'NSA sacking has tarnished Pakistan's credibility'
The sacking of Pakistan's NSA for owning up the nationality of the sole terrorist arrested during the Mumbai carnage has tarnished the country's credibility and raised questions about the government's ability.world Updated: Jan 10, 2009 13:56 IST
The sacking of Pakistan's national security adviser for owning up the nationality of the sole terrorist arrested during the Mumbai carnage has tarnished the country's credibility and raised questions about the government's ability to keep top officials on a common platform, the country's media said on Saturday.
The dismissal of Maj. Gen. (retd) Mehmud Ali Durrani "does little good to Pakistan. Its credibility, which is already not high, has been damaged further", The News said in an editorial headlined "Truth and lies".
The episode "shone a spotlight on the disarray at the apex of decision making", Dawn said in an editorial headlined "Kasab and Durrani".
Daily Times agreed with Durrani's sacking but said it "will reflect negatively on the functioning of the government". The editorial was titled "Good decision, bad implementation".
Prime Minister Yousuf Raza Gilani Wednesday sacked Durrani for keeping him out of the loop before publicly declaring that Ajmal Amir Kasab, captured during the Nov 26-29 Mumbai attacks, was a Pakistani citizen.
The dismissal has also led to fresh speculation about a deep rift on policy issues between President Asif Ali Zardari and the prime minister.
"Pakistan has, through a lack of communication or mismanagement or possibly both, managed to work itself into an even tighter spot than before. Perhaps, from all that has happened, it will realise that the truth is often a wiser strategy than lies," The News maintained.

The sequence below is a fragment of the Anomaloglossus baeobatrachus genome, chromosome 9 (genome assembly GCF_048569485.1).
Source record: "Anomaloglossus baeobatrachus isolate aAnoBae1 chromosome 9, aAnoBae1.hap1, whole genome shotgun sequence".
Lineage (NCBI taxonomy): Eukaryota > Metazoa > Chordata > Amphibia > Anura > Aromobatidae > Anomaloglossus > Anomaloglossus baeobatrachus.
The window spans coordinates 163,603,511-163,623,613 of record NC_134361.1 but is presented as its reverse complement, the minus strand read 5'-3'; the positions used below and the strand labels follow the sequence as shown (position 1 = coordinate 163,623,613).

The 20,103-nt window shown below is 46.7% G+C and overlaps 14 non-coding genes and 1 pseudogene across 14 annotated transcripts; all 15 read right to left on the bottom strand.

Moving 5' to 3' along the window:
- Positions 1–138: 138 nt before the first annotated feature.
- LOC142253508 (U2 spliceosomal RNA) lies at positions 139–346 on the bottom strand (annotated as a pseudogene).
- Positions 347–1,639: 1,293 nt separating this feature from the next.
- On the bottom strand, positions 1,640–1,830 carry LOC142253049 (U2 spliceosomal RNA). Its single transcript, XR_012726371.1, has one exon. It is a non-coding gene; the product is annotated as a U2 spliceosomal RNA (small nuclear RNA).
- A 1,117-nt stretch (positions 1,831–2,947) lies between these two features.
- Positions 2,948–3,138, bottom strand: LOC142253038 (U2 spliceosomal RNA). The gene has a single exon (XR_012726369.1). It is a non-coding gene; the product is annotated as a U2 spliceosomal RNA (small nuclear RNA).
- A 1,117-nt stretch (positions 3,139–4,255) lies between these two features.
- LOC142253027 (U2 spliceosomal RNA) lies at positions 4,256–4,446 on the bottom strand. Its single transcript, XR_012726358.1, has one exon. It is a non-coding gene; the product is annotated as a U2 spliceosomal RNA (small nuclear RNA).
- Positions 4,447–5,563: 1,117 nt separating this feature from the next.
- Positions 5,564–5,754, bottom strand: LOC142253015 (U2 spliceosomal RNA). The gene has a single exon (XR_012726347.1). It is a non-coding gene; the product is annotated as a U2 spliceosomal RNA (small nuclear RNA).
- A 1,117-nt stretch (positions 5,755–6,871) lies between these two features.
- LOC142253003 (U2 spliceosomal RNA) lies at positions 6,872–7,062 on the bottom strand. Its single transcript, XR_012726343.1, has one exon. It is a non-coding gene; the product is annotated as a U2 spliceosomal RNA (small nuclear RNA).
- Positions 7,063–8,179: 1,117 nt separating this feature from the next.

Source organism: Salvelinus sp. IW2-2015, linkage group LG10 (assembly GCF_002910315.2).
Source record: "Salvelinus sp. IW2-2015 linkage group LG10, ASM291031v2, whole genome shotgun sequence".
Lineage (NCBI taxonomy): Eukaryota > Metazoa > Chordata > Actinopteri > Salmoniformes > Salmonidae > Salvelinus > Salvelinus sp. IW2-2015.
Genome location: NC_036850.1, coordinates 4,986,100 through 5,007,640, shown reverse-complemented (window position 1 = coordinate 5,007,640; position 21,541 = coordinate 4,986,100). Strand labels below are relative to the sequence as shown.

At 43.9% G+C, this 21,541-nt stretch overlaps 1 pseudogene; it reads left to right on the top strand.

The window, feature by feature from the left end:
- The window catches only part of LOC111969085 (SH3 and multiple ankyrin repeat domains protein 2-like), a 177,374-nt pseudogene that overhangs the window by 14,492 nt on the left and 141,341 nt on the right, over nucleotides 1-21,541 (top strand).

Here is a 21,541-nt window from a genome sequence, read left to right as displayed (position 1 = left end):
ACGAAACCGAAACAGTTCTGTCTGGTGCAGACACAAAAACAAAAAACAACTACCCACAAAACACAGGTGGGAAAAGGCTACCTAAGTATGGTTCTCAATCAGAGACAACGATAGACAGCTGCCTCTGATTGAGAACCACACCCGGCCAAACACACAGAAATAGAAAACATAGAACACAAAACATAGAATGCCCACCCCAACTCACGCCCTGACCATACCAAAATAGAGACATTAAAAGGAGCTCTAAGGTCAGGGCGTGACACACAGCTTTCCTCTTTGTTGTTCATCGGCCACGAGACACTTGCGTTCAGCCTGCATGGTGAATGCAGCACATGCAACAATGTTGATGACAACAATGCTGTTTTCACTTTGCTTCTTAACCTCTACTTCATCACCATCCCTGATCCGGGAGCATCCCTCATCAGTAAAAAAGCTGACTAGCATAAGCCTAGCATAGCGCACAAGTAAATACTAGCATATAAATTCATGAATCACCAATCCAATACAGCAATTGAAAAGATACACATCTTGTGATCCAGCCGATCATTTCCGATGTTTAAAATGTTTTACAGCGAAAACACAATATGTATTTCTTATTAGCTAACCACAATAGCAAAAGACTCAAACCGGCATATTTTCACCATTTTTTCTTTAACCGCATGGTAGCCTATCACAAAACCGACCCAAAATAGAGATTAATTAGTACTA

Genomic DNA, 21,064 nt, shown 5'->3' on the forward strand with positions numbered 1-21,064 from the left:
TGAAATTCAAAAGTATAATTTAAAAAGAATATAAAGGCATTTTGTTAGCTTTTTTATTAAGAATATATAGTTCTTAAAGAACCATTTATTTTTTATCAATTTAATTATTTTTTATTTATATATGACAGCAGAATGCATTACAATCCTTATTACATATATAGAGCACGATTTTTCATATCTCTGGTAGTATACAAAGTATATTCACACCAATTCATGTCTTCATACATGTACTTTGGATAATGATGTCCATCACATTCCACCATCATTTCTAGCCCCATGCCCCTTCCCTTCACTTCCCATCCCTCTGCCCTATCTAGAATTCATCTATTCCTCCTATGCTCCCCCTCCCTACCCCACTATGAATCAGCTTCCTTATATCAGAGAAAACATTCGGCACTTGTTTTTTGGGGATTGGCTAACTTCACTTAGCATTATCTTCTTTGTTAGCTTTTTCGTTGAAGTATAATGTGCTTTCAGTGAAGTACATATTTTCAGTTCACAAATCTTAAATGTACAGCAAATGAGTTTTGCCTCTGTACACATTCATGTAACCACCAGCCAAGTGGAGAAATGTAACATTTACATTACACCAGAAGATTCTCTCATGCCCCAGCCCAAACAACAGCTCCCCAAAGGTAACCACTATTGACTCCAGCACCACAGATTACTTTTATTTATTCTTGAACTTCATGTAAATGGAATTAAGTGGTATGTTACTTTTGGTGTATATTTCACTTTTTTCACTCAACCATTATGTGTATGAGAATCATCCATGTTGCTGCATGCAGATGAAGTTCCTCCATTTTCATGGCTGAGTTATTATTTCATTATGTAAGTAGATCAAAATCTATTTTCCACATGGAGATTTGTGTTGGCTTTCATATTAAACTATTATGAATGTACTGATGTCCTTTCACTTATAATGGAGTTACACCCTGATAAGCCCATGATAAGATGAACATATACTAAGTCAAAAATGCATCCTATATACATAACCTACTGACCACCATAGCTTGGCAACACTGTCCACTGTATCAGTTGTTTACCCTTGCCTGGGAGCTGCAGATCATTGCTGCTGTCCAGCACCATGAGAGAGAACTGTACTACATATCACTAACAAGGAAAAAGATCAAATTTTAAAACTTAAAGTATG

"Islamabad needs to work out how best to compensate for the damage that has already been done. Its relations with India has now become a little more complicated," The News editorial added.
Noting that it would be "easier than before" for Indian officials to claim Islamabad's assertions are not necessarily accurate or that it is not willing to come clean on the Mumbai attacks, The News said: "So far there has been a lack of any great display of acumen by the Islamabad leadership.
"Kasab's identification as a Pakistani national makes it all the more imperative that it proceed with good sense, make no attempt to hide facts that are bound to surface anyway and do what is possible to restore its standing as a responsible nation ready and willing to fight the scourge of terrorism," The News said.
According to Dawn, Durrani's sacking "has raised fresh questions about the government's ability to keep its top officials on the same page at the same time".
This apart, Gilani "has sent an unfortunate signal that the messenger is more important than the message", it added.
The editorial argued that once Kasab's nationality had been determined, the government should have chalked out a "clear plan" for making an announcement and shared this with every official likely to face questions from the media.
"And once Durrani pre empted the government and shared the information on Kasab with the media, what was to be gained by dismissing him on the spot?" the editorial wondered.
Noting that in principle, Gilani had "every right" to dismiss anyone in his government who had lost his confidence, Dawn said: "It is odd to fire the national security adviser for causing 'embarrassment' to the PM by stating the truth."
According to Daily Times, the government "is not perceived as a coherent outfit and it must make efforts to disperse this impression".
At the same time, it noted that the meetings between Zardari and Gilani after the Durrani episode "indicate that matters have been sorted out and there is no serious prospect of the misunderstanding creating any big rift in the short term.
"Indeed, if there was ever any process sidelining the prime minister, it should now come to an end," the Daily Times editorial added.